Continental Philosophy’s Existentialism and Phenomenology
Continental Philosophy’s Existentialism and Phenomenology
Various identifiable schools of thought such as: existentialism, phenomenology, hermeneutics, deconstruction, and critical theory can be found within Continental philosophy. Existentialism and phenomenology can be traced back to the 19th century and to the pre-Socratics. A few of the main themes from existentialism are: ·Traditional and academic philosophy is sterile and remote from the concerns of real life. ·Philosophy must focus on the individual in her or hi confrontation with the world. ·The world is absurd, in the sense that no ultimate explanation can be given for why it is the way it is.
·Senselessness, emptiness, triviality, separation, and inability to communicate pervade human existence, giving birth to anxiety, dread, self-doubt, and despair. ·The individual confronts, as the most important fact of human existence, the necessity to choose how he or she is to live within this absurd and irrational world. Many of these themes were introduced by Arthur Schopenhauer, Soren Kierkegaard, and Friedrich Nietzsche. Kierkegaard emphasized the individual and especially the individual’s will and need to make important choices.
Georg Hegel rejected the concept of the “thing-in-itself” and held that all reality is the expression of thought or reason. Reality, for Hegel, is not a group of independent particulars or states of affairs, but rather like a coherent thought system such as mathematics it is an integrated whole in which each proposition is logically connected with all the rest. Where Hegel was abstract to a degree rarely found outside mathematics, Kierkgaard was concerned with how and what the individual actually chooses in the face of doubt and uncertainty.
One contributor to Continental philosophy was Friedrich Nietzche. Nietzche disagreed with all of Hegel’s theories of idealism. He believed the world is driven and determined by the will-to-power. He also believed we have no access to absolute truth and that there are not facts, only interpretations. There were several existentialists in the 19th and 20th centuries. Albert Camus, Jean-Paul Sartre, Gabriel Marcel and Simone de Beauvoir in France, Karl Jaspers in Switzerland, Martin Heidegger in Germany, Miguel de Unamuno and Jose Ortega y Gasset in Spain, and Nicola Abbagnano in Italy.
Two philosophers I want to discuss are Albert Camus and Jean-Paul Sartre. Camus did not understand why the human race spent their lives in despair and grief but were always optimistic about living. He believed there is no ultimate reason that things are the way they are and that we must make choices and decide how to act in a valueless world and absurd world. This is called “existential predicament. ” Even though Camus asked himself, “Is there any reason not commit suicide? ” he regarded suicide as unacceptable.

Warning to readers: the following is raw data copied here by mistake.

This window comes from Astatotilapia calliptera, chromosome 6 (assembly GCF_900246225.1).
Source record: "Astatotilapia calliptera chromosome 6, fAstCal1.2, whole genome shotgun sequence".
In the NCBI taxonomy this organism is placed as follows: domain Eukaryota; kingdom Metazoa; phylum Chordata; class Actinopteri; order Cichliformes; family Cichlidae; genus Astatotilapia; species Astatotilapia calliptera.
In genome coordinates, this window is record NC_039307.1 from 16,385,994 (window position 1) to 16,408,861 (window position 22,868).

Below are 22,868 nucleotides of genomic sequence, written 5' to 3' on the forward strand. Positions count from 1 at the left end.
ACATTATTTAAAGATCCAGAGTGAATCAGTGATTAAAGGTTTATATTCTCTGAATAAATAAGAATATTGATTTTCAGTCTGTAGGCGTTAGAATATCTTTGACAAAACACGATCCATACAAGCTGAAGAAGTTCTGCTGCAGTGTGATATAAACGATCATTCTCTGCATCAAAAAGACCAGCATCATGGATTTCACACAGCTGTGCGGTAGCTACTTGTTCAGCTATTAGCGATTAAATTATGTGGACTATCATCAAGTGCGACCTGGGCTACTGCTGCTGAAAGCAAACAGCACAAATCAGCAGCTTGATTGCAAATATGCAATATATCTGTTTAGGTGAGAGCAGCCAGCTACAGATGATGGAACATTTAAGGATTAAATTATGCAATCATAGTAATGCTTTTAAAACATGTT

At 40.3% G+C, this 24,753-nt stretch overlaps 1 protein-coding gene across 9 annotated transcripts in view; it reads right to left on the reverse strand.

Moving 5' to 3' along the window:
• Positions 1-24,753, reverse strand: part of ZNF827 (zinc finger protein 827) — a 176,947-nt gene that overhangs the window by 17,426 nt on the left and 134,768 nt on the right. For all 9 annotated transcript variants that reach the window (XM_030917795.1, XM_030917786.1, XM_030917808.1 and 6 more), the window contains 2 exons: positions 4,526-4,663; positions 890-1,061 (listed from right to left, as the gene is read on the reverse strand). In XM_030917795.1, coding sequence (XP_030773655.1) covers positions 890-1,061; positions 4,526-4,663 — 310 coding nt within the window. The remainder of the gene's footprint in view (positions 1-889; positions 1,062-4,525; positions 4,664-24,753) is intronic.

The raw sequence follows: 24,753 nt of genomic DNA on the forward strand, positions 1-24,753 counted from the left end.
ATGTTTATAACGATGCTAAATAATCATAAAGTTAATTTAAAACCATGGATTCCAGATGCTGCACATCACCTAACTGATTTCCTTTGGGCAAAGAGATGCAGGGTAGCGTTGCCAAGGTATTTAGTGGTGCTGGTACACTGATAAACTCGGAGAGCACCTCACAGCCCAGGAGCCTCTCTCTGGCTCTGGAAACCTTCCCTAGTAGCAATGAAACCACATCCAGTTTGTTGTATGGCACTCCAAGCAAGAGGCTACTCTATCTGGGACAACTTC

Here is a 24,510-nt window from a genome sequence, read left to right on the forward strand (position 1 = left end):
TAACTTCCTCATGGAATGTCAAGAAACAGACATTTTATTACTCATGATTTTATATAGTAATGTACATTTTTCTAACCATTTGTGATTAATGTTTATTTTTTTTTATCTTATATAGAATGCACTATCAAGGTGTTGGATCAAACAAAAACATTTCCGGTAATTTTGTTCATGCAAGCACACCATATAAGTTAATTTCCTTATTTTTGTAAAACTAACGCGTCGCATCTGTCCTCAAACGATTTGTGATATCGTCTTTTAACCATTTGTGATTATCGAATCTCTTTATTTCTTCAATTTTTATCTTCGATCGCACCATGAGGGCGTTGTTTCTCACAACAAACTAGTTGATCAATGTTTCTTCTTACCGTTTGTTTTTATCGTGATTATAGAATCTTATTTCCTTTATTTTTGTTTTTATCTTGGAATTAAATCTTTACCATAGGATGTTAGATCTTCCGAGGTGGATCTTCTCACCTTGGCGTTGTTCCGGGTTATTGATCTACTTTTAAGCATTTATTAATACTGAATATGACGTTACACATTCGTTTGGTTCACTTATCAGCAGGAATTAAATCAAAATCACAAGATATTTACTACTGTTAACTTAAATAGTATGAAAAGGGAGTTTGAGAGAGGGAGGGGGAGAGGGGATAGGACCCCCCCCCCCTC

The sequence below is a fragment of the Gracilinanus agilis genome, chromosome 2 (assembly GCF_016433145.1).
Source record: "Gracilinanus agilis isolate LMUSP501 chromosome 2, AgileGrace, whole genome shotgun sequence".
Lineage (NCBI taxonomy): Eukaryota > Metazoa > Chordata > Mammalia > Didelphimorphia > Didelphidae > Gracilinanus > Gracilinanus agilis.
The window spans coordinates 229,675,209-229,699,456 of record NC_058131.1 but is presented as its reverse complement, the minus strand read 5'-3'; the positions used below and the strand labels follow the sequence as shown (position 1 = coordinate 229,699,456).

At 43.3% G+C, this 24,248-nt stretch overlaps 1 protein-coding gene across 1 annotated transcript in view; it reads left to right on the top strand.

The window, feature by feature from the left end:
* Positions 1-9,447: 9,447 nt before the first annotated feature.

Rebelling against the absurdity and tragedy of life would possibly give life meaning and value. Sartre was a man that thought God did not exist and that man was “abandoned. ” According to Sartre, the non-existence of God has four philosophical implications. First, there is no maker of man, so there is such thing as human nature. The person must produce his or her own essence, because no God created human beings in accordance with a divine concept. Second, since there is no God, there is no reason why things are the way they are not some other way.
A human being has “being-for-itself”, which means that a human being is a conscious subject that creates its own future. Third, man is “condemned to be free. ” Nothing forces us to do what we do, so therefore, we cannot excuse our actions by saying there were circumstances for what we did. Forth, there is no objective standard for values. Since it is a Godless world, we must come up with our own values. To Sartre, creating our own values is a great responsibility for mankind.
To find meaning in our lives, we must create our values by making authentic choices. Edmund Husserl was the first great phenomenologist. Phenomenology comes from structures found within conscious experience. Phenomena are the structures that manifest themselves on the assumptions and presuppositions of science. They are thought of as the way a thing is immediately experienced and the way it “is. ” Phenomenology is a way to explore the conscious experience with out making any metaphysical assumptions.
Husserl investigated phenomena without making assumptions about the world. This is called transcendental phenomenology. Martin Heidegger also wanted to see things without presumptions, but he was not convinced by Husserl’s theory of phenomena; he believed the source of seeing things this way was Being itself. Heidegger’s theory was that humans are caught up in their own ideas and Being has been reduced to a world of “objects” dominated by humans through their own logics. Humans are basically ignorant to the true nature of Being.
Emmanuel Levinas is mainly responsible for introducing phenomenology into France. He had an influence on many other philosophers. His theories centered on the sense of being aware of what and how we humans exist in the world. He believed, unlike Heidegger, that philosophy began with the experiences of our otherness, and God exists as an Absolute Otherness that can never be breached. He did not agree with the theory of Being because that would make the Other a mere object for consciousness.
University/College: University of Arkansas System
Type of paper: Thesis/Dissertation Chapter
Date: 7 November 2016
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